The basic EEO requirements of Executive Order 11246 are discussed in this guide. In addition to the basic EEO requirements, the regulations implementing Executive Order 11246 require supply and service contractors - generally, those with 50 or more employees and a contract of $50,000 or more - to develop and maintain a written affirmative action program (AAP). A detailed description of the written AAP requirements is beyond the scope of this guide. However, the AAP requirements for supply and service contractors are contained in 41 CFR Part 60-2, and guidance about how to comply with the AAP requirements is provided in the Federal Contract Compliance Manual.
This guide describes practical steps that can be taken to comply with some of these requirements. This guide is divided into three parts. Part I explains the basic EEO requirements of Executive Order 11246 and its implementing regulations. Part II provides examples of effective employer practices that foster equal employment opportunity and can help small businesses comply with some of their AAP requirements. Part III contains a directory of OFCCP offices.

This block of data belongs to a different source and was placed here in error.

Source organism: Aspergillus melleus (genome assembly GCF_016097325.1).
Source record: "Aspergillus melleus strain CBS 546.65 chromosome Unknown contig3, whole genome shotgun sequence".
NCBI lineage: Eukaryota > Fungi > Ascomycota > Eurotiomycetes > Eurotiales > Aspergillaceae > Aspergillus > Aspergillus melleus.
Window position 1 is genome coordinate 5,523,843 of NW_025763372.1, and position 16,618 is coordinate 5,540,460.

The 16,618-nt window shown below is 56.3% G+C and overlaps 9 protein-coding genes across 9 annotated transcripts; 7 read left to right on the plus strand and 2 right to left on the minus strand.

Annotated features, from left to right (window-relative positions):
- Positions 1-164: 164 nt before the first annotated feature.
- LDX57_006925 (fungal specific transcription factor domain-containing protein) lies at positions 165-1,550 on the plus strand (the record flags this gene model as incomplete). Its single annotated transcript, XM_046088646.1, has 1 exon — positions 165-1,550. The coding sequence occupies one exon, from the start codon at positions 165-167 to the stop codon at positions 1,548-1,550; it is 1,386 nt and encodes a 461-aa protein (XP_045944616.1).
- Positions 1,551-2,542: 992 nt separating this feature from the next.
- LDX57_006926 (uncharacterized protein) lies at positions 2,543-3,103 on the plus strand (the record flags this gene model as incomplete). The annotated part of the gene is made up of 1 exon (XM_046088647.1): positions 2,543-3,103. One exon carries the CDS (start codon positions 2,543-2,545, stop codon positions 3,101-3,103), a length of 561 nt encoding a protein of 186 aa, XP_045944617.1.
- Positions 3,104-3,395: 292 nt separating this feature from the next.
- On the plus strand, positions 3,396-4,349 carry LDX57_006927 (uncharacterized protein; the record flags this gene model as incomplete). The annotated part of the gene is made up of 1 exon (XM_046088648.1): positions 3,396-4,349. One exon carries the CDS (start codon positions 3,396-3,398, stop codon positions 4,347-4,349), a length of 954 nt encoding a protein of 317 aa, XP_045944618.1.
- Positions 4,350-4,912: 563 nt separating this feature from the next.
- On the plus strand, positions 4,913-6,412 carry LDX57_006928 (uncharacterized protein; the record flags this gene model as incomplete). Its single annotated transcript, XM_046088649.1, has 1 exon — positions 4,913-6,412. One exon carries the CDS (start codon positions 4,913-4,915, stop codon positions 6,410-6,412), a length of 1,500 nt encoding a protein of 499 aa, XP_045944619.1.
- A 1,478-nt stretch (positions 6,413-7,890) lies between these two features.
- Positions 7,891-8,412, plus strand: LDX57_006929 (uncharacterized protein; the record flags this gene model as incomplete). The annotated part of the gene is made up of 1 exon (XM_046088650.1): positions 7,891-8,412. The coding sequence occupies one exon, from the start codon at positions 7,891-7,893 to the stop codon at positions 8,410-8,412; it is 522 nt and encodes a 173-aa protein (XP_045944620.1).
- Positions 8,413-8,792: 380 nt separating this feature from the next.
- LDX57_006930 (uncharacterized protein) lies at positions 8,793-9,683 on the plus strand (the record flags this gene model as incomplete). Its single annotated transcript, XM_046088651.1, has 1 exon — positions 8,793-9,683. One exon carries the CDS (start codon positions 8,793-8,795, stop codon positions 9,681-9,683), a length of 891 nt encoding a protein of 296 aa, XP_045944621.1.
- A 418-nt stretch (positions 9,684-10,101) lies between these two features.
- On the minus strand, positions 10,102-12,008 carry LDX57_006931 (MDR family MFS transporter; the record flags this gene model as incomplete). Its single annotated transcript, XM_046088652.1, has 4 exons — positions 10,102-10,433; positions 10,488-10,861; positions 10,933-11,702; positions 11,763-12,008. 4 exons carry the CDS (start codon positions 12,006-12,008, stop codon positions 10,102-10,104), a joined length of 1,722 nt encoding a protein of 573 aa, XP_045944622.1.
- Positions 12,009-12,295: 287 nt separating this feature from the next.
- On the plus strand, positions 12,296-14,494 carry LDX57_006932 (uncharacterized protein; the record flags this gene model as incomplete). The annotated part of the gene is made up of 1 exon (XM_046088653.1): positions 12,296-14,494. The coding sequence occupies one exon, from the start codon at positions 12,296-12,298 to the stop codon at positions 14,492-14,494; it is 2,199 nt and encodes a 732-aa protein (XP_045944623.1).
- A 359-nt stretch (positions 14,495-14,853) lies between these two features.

Contractors have considerable flexibility in devising practices and programs that promote equal employment opportunity. The employer practices found in the guide are illustrative and should not be construed as requirements. Moreover, this guide does not create new or change current legal requirements.
What is OFCCP?
OFCCP is an agency within the U.S. Department of Labor's Employment Standards Administration. OFCCP has a national network of six Regional Offices, each with District and Area Offices in major metropolitan cities.
OFCCP conducts compliance evaluations to determine whether a contractor is complying with its obligation to maintain nondiscriminatory employment practices. OFCCP also investigates complaints filed against a Federal contractor that suggest discrimination against a group of individuals or discrimination that is systemic in nature. If the complaint alleges that a Federal contractor discriminated against an individual, OFCCP will refer the complaint to the Equal Employment Opportunity Commission (EEOC) for processing.